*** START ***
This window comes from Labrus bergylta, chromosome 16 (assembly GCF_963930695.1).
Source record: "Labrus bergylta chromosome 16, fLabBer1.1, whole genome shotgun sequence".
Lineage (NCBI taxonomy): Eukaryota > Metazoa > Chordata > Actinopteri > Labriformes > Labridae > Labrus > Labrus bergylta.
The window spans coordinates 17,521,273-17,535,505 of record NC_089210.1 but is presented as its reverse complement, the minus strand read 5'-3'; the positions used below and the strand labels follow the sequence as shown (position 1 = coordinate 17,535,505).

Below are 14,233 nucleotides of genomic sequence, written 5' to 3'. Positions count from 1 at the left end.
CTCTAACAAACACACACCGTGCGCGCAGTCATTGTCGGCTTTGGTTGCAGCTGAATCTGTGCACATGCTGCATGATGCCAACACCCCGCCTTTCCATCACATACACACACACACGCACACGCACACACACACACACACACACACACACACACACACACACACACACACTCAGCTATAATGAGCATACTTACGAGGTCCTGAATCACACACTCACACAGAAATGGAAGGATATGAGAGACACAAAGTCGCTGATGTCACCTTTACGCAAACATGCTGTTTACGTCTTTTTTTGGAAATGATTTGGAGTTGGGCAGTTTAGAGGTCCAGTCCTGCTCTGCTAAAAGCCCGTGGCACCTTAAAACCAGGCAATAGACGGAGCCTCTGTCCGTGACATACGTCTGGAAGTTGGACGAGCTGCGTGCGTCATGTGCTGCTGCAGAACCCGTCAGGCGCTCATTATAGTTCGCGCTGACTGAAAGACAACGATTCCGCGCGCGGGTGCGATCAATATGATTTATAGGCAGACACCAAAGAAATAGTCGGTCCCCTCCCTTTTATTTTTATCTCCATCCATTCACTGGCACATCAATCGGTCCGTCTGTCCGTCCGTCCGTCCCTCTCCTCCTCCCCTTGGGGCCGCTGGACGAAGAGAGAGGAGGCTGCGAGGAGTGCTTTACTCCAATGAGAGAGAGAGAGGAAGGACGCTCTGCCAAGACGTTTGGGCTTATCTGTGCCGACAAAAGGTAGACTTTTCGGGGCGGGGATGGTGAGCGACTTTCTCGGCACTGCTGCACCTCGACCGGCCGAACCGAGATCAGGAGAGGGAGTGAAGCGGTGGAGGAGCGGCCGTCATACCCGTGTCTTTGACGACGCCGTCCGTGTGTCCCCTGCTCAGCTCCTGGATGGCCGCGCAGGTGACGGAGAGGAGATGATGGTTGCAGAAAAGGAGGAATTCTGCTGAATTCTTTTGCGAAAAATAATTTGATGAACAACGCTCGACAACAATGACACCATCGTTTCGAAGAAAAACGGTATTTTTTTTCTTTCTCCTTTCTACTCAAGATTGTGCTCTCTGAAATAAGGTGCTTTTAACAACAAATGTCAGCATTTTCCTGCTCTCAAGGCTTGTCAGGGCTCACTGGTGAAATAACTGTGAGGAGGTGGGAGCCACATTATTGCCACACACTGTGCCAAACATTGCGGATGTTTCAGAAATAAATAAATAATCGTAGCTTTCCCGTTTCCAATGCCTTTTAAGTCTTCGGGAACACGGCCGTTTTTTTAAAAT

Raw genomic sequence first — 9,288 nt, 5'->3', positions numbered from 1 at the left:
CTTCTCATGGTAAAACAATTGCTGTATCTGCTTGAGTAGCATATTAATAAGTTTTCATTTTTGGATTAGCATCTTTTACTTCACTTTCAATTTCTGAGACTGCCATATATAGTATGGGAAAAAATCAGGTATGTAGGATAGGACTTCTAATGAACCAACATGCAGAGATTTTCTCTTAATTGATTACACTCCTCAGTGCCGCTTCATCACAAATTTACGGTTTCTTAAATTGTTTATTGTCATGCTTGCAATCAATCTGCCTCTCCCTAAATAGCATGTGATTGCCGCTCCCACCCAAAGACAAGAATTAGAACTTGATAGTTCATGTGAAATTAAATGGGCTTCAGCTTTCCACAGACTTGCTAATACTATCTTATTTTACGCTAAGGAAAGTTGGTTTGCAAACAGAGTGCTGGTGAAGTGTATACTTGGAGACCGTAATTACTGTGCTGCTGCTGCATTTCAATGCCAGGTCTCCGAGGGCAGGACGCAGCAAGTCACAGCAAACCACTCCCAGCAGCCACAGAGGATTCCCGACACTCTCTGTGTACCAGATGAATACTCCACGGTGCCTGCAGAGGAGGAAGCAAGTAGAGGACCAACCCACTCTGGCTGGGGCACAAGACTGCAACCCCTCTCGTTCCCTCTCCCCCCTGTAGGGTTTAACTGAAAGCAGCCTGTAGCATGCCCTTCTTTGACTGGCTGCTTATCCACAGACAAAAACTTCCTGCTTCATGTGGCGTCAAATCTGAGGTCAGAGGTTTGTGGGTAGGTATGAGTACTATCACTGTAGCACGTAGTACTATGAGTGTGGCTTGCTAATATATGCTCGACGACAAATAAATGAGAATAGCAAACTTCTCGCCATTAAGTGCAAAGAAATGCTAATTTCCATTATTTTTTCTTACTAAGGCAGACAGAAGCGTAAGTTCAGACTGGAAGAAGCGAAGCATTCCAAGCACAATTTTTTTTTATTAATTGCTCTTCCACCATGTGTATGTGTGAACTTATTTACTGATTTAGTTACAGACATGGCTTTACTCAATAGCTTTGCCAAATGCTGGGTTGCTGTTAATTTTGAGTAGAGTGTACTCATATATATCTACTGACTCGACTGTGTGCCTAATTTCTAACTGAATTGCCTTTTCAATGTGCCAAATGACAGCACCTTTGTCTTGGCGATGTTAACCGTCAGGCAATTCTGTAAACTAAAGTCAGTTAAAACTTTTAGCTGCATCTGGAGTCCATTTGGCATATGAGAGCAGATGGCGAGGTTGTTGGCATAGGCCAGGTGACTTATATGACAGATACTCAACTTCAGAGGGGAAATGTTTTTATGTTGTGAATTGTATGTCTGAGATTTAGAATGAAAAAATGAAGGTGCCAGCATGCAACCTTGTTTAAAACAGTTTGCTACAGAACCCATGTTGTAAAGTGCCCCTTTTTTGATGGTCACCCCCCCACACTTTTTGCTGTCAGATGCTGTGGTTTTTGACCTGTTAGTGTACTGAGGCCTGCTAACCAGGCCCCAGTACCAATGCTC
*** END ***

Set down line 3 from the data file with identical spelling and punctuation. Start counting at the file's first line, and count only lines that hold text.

Lineage (NCBI taxonomy): Eukaryota > Metazoa > Chordata > Actinopteri > Labriformes > Labridae > Labrus > Labrus bergylta.